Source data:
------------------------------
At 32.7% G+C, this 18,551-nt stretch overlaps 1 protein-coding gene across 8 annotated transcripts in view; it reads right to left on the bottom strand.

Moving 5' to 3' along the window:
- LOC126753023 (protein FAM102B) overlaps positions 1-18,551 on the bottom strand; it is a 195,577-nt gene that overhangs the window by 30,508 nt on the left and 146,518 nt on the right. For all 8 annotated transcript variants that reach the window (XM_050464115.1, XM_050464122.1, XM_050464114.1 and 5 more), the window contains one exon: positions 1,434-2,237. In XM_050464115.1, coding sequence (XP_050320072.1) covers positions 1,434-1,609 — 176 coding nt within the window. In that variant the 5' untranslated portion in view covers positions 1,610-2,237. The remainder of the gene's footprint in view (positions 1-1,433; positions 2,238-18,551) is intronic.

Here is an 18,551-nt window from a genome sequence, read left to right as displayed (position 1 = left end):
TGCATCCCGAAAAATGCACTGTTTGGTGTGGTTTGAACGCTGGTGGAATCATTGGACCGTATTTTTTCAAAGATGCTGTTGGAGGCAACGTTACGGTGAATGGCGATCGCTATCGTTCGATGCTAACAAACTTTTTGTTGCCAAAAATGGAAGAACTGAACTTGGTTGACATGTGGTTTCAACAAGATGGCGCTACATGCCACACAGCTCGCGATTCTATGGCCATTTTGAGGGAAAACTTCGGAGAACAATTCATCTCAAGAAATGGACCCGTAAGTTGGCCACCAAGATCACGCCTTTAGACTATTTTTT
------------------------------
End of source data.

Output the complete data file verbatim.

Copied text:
At 32.7% G+C, this 18,551-nt stretch overlaps 1 protein-coding gene across 8 annotated transcripts in view; it reads right to left on the bottom strand.

Moving 5' to 3' along the window:
- LOC126753023 (protein FAM102B) overlaps positions 1-18,551 on the bottom strand; it is a 195,577-nt gene that overhangs the window by 30,508 nt on the left and 146,518 nt on the right. For all 8 annotated transcript variants that reach the window (XM_050464115.1, XM_050464122.1, XM_050464114.1 and 5 more), the window contains one exon: positions 1,434-2,237. In XM_050464115.1, coding sequence (XP_050320072.1) covers positions 1,434-1,609 — 176 coding nt within the window. In that variant the 5' untranslated portion in view covers positions 1,610-2,237. The remainder of the gene's footprint in view (positions 1-1,433; positions 2,238-18,551) is intronic.

Here is an 18,551-nt window from a genome sequence, read left to right as displayed (position 1 = left end):
TGCATCCCGAAAAATGCACTGTTTGGTGTGGTTTGAACGCTGGTGGAATCATTGGACCGTATTTTTTCAAAGATGCTGTTGGAGGCAACGTTACGGTGAATGGCGATCGCTATCGTTCGATGCTAACAAACTTTTTGTTGCCAAAAATGGAAGAACTGAACTTGGTTGACATGTGGTTTCAACAAGATGGCGCTACATGCCACACAGCTCGCGATTCTATGGCCATTTTGAGGGAAAACTTCGGAGAACAATTCATCTCAAGAAATGGACCCGTAAGTTGGCCACCAAGATCACGCCTTTAGACTATTTTTT